The Course of Remembrance and Other Essays on Hoelderlin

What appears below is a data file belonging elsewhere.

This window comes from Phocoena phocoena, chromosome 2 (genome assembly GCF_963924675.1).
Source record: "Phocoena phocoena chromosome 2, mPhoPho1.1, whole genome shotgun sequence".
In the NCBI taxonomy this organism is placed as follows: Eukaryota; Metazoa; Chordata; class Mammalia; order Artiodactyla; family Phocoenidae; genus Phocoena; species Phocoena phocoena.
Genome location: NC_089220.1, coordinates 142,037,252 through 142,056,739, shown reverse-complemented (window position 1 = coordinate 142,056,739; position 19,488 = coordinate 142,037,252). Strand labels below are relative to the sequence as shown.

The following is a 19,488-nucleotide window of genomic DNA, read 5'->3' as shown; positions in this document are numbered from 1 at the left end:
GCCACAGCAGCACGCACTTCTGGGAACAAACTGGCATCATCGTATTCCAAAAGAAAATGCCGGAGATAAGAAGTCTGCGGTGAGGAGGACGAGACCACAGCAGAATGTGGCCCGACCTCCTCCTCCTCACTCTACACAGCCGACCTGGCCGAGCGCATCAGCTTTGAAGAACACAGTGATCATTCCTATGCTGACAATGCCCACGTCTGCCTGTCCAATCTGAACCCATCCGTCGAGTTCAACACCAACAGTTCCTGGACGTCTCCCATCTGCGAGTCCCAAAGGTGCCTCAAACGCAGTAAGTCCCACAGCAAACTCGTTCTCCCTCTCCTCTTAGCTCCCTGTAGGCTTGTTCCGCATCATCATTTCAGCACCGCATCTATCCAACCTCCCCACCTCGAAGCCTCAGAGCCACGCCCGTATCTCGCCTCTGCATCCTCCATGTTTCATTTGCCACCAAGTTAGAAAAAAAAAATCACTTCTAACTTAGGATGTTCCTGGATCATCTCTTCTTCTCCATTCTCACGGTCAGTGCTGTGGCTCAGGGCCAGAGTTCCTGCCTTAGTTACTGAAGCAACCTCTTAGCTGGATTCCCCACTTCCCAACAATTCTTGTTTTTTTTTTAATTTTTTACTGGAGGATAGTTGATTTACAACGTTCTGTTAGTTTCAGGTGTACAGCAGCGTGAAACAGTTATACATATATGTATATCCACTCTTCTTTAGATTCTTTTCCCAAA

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Friedrich Hoelderlin (1770-1843) has long been recognized as one of the greatest poets of the German language, but his importance to philosophy has surfaced only comparatively recently. Although Schelling and Hegel acknowledged Hoelderlin early on as their equal, for a long time his philosophical thought remained unknown outside the small circle of his friends. Among the most prominent figures in the rediscovery of Hoelderlin's thought is Dieter Henrich, who, in a series of highly influential studies over the last thirty years, has shown that Hoelderlin played a decisive role in the development of philosophy from Kant to Hegel, and hence in the formation of German Idealism. Among other things, Henrich demonstrated that Hoelderlin, while still a student, launched a powerful critique of Fichte's Wissenschaftslehre and outlined an alternative to the dominant view of the foundation of philosophy. This alternative proved pathbreaking for his philosophical friends, forcing Hegel, for example, to abandon his own Kantianism and, eventually, to give systematic articulation to a position that went even beyond Hoelderlin's. This volume includes six of Henrich's most important essays on Hoelderlin's philosophical significance. Among the topics discussed are Hoelderlin's motivation and methodological orientation in his work on German Idealism, the intellectual atmosphere of Hoelderlin's student years and the philosophical problems that occupied him, Hoelderlin's attitude toward any first-principle philosophy, and the complex personal and philosophical relationships between Hegel and Hoelderlin. The last essay is a long, detailed interpretation of one of Hoelderlin's greatest poems, Remembrance. In elucidating its lyric composition and structure, Henrich also seeks to show how it incorporates and develops Hoelderlin's philosophical thought.